Now that at my office work I am surrounded mostly by younger mates, and I can see how they get stressed with the studies and the exams, I look back at my period as University student (not so far time ago, I graduated from my second MD last year after a long and tortuous thesis writing process, where I was lacking motivation).
In the end, like many others, I can say that mostly my University titles are just something to add to the CV, and not much more. I am graduated in Journalism at Complutense Univesity in Madrid, and with a second MD in Communications at Tampere University in Finland. So I can say that I have had my share of exams, and also of bad professors. But without digging deeper about the topic of the quality of professors at University (that could be better), I would like more to reflect in these lines about how worthy is what we study.I have no doubt that many people around the world really enjoy most of their subjects, but it is true that along the years I saw that the majority of my student fellows were just thinking to finish their studies for the sake of having a title to bring some bright to their CVs.; and not because they did not like what they chose to study, but because they lacked motivation year after year. Is it worthy to waste so many hours of the best years of our lives for having just a piece of paper on the wall, while forgetting most of the things we studied short time after we read the books?
The idea to write a few lines about this came to my mind after realizing that one of my favourite writers, the American Neil Strauss (author of The Game or The Dirt among other interesting books) has just published a new work called Emergency, where he travels around gaining experience and knowledge to survive to extreme situations in the real world.All right, I do not want to reach such an extreme opinion as Strauss, thinking that a future nuclear war will leave us trying to catch rats to survive (although you never know what future will bring). I already knew when I started to study journalism that the future for students of humanities would be dark, and now with these times of crisis, more than one must be thinking “why the fuck did I decide to study this?”. But for real, for most of you, my question is “How much of what you studied at High School or at University has had a real value in your everyday life?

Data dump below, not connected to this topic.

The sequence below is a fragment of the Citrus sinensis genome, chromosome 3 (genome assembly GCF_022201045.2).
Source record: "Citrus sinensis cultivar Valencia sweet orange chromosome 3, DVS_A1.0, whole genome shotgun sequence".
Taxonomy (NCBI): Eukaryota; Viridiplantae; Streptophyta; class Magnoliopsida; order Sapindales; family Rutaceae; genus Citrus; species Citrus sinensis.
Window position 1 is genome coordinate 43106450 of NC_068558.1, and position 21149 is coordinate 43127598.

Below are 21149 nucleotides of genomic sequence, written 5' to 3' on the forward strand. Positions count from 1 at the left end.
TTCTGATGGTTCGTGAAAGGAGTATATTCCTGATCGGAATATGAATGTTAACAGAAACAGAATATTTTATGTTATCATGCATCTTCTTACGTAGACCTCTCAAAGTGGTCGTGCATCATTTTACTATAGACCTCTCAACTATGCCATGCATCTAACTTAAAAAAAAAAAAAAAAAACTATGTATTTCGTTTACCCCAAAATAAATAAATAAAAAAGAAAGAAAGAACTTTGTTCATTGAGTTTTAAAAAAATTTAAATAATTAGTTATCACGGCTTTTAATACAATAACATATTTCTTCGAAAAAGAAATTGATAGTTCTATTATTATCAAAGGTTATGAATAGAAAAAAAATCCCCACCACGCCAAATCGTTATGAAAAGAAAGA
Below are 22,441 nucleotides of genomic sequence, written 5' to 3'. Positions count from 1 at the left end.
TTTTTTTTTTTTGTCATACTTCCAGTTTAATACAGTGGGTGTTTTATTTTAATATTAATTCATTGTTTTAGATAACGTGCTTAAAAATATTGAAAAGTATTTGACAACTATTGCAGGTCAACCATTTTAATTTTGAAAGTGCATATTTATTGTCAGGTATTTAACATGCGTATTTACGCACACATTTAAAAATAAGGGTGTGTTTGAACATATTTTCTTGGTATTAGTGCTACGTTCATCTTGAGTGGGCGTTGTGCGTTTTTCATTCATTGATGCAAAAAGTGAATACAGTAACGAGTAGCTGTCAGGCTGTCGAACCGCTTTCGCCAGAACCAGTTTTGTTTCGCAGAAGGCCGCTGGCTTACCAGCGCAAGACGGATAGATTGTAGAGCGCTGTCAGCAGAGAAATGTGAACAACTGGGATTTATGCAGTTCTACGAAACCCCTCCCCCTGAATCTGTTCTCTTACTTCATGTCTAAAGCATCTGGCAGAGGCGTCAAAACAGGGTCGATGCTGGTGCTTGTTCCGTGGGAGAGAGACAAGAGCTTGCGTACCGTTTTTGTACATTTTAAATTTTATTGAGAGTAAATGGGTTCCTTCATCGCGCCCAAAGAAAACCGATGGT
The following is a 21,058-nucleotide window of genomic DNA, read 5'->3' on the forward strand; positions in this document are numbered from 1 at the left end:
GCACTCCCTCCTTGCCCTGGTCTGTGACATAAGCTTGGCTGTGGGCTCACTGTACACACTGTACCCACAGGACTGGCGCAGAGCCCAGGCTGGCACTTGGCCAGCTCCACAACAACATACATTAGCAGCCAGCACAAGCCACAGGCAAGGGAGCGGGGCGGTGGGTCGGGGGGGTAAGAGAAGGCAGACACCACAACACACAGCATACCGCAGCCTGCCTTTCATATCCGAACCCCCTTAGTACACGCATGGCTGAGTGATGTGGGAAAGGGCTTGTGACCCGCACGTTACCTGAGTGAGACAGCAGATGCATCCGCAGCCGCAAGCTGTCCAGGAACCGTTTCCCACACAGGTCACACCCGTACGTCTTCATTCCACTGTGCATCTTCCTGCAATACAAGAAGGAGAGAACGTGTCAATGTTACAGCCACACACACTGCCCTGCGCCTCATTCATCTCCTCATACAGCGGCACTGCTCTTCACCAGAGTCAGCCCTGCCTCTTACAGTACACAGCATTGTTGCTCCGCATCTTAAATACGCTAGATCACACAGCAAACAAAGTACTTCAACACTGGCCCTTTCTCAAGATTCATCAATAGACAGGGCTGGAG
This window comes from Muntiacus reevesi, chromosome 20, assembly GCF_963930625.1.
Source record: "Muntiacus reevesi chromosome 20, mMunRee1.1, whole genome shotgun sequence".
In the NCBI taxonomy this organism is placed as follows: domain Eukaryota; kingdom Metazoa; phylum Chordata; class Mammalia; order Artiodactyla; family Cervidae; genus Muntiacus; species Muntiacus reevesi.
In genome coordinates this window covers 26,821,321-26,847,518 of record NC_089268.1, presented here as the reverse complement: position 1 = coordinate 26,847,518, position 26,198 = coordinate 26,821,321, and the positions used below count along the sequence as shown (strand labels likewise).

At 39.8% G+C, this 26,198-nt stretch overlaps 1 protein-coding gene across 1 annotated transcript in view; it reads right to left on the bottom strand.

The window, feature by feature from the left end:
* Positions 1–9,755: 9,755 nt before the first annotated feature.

When I studied in Madrid, the faculty was pretty horrible, academically speaking. Most of the students, after the first year, were spending more time at the cafeteria than in the study rooms. In 6 years of studies, maybe we wrote just 2 or 3 texts, and we had difficult access to computers. We did not have to study any foreign language, and some instruments we were using were almost from Middle Age, totally useless in modern times.
Obviously, there could be many different opinions about this topic, but I could think of a virtual school or University where I could choose what subjects could be important to study, these would be some of my choices:
-Foreign languages: The more, the better. Of course, with special focus on English language. Is not really sad that human beings can travel to outer space, but they are still not able to communicate in the same language at a global scale?
-Literature, cinema and music: More interactive lessons, with more discussion among the students; combining classic artists with the new tendencies.
-Basic surviving skills: Things like how to prepare a fire in the woods, orientation, how to set a camping tent, fishing, basic stuff for fixing a car like changing a wheel, etc. Nobody had taught me any of those things.
-Basic use of computer programmes and programming: A must if you want to find a decent work in many countries. If you take a look at the job offer for foreigners in Finland, you realize what I am talking about.
-Cooking: So you decide to leave the parents house, and then you spend week after week on a diet of pizza and hamburgers? Cooking is easy, is fun, is useful, and can create chances for more than one date…
-Personal defence: Because you never know what you can find in the streets. And exercising the body and mind a bit is always welcome!
-Writing and typing lessons: A person who can write fluently, with no spelling mistakes, and fast, gets many points to introduce himself as a valuable character.
-Lessons to speak better in public and improve social interaction: to know how to express well, with the correct tone and speed, and to handle different social interactions can divide the line between successes and fails in life. A good body language is something very important to feel good and secure with the ones around you.
As I said, these are just a few quickly ideas after a brainstorming. But it really pisses me off the present system at most of Universities and schools. Instead of creating better human beings that can be ready for future challenges, they just create zombies that must memorize books to forget 2 days later. We should have a system that can really improve us for what the future will bring, not a virtual academic system that teaches you things that in the end, have nothing to do with the real outside job reality. In the end, what we create are young monsters, frustrated, having to work in shitty jobs for a shitty salary, with a low level of culture even having a University degree, and wasting the best years of the life without achieving the dreams because lack of chances and money.